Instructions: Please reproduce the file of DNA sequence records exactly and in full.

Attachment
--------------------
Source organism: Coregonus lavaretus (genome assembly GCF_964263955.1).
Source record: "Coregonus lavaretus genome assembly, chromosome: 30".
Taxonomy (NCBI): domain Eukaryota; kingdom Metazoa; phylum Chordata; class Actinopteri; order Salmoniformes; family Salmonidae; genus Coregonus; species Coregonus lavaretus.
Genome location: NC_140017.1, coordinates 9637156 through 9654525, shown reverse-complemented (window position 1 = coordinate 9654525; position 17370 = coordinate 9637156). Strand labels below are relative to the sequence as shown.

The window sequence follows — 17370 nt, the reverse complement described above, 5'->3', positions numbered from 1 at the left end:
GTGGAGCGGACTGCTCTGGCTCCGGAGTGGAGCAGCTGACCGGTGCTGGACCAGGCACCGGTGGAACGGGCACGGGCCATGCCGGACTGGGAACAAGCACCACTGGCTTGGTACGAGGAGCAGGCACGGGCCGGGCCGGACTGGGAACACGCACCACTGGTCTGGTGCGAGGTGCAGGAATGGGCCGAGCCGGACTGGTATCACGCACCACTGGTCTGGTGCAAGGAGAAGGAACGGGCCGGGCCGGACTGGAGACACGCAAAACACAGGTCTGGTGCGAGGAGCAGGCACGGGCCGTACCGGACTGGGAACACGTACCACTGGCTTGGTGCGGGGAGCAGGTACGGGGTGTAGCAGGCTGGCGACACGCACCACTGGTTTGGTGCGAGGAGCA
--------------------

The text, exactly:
Source organism: Coregonus lavaretus (genome assembly GCF_964263955.1).
Source record: "Coregonus lavaretus genome assembly, chromosome: 30".
Taxonomy (NCBI): domain Eukaryota; kingdom Metazoa; phylum Chordata; class Actinopteri; order Salmoniformes; family Salmonidae; genus Coregonus; species Coregonus lavaretus.
Genome location: NC_140017.1, coordinates 9637156 through 9654525, shown reverse-complemented (window position 1 = coordinate 9654525; position 17370 = coordinate 9637156). Strand labels below are relative to the sequence as shown.

The window sequence follows — 17370 nt, the reverse complement described above, 5'->3', positions numbered from 1 at the left end:
GTGGAGCGGACTGCTCTGGCTCCGGAGTGGAGCAGCTGACCGGTGCTGGACCAGGCACCGGTGGAACGGGCACGGGCCATGCCGGACTGGGAACAAGCACCACTGGCTTGGTACGAGGAGCAGGCACGGGCCGGGCCGGACTGGGAACACGCACCACTGGTCTGGTGCGAGGTGCAGGAATGGGCCGAGCCGGACTGGTATCACGCACCACTGGTCTGGTGCAAGGAGAAGGAACGGGCCGGGCCGGACTGGAGACACGCAAAACACAGGTCTGGTGCGAGGAGCAGGCACGGGCCGTACCGGACTGGGAACACGTACCACTGGCTTGGTGCGGGGAGCAGGTACGGGGTGTAGCAGGCTGGCGACACGCACCACTGGTTTGGTGCGAGGAGCA